If you have ever played the game of crossing your fingers or/and toes as a child to visually cement or reinforce keeping a promise to your friends, you already know how to CROSS OVER as it applies to the piano. Quite literally, you cross one finger OVER the top of the other. In this example, finger 2 crosses over the thumb (currently on note 'G') to play the Middle Black note in the group of 3.
What happens next is that the Thumb will have to slightly CROSS UNDER the 2nd finger (now on the middle Black key), to play the very next White note, which is 'A'. If you remember back to 'Twinkle Twinkle' and 'Away In A Manger', we have already played 'A' by changing position on the Right Hand.
You then drop your Middle finger on the Left Hand to play the BOTTOM black note in the group of 3, followed by Finger 2 now playing the note 'G' (which had previously been played by the Thumb).
If you are persistent with this section, you will have no difficulty mastering the final section where you descend from Middle C, via Finger 2 playing the TOP Black note in the group of 3, to the little finger playing note 'E' by stretching down ONE white note only. (You have already learned how to stretch UP one white note in the Right hand - now it is the Left hand's turn!) Good luck with this one - Be patient!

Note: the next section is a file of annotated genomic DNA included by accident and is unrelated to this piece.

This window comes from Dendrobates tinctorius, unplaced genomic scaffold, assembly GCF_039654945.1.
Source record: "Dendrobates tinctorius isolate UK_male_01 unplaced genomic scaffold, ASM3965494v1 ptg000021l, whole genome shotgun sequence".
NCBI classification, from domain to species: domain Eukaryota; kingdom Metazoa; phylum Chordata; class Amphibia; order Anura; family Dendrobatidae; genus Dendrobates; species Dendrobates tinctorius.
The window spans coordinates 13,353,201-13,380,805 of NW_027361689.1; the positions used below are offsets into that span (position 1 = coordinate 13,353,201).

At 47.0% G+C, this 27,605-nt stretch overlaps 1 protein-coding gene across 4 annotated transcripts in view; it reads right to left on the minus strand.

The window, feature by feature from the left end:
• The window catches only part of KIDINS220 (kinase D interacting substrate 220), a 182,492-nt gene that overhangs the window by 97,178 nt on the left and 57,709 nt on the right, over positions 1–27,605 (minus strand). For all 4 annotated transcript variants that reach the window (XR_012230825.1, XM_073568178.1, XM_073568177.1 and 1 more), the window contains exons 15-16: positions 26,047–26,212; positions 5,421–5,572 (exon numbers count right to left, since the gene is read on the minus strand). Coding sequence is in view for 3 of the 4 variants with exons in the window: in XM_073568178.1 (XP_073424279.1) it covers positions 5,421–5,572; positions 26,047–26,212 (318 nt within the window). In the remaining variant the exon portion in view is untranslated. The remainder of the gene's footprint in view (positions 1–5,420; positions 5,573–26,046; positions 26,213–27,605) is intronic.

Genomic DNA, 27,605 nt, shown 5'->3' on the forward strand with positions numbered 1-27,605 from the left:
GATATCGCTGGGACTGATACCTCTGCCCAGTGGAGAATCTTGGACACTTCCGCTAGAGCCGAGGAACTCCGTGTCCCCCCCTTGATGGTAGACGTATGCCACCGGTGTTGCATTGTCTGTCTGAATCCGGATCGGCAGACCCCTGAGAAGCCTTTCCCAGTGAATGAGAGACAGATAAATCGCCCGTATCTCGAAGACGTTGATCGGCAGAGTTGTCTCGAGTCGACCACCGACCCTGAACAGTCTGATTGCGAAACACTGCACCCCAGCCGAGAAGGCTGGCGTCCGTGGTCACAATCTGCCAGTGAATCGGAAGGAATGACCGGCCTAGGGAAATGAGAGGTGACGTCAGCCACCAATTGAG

Ode To Joy - 9:55 - Complete Lesson - A combination of parts 1, 2, and 3 as previously taught.This is a comprehensive revisionary lesson, allowing you to practice the instructional material of all 3 parts of 'Ode To Joy' without the necessity of having to search for, and hop back and forward between separate videos.
Downloadable image of the piano keyboard - with all commonly played notes named for your convenience.
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"I wish I had never learned to play the piano." Said no-one...Ever.
Andrew Oliver started taking piano lessons (the traditional way) at the age of 9 and quickly progressed to playing with the school orchestra, singing in the school and church choirs and learning a variety of orchestral instruments. He went to music college at age sixteen and studied piano, tuba and composing before embarking on his performing career. Andrew was Musical Director for countless musicals, theatre shows, concerts, cabaret acts and pantomimes throughout the UK in the 1970s - 90s and then toured piano bars all over Europe and beyond playing solo piano and singing all the old and new pop hits. For the last twenty years he has split his time between piano bar, numerous pop and rock bands and has toured extensively as an Elton John tribute act. He now brings this wealth of professional experience to Udemy with his concise approach to playing the piano the easy way.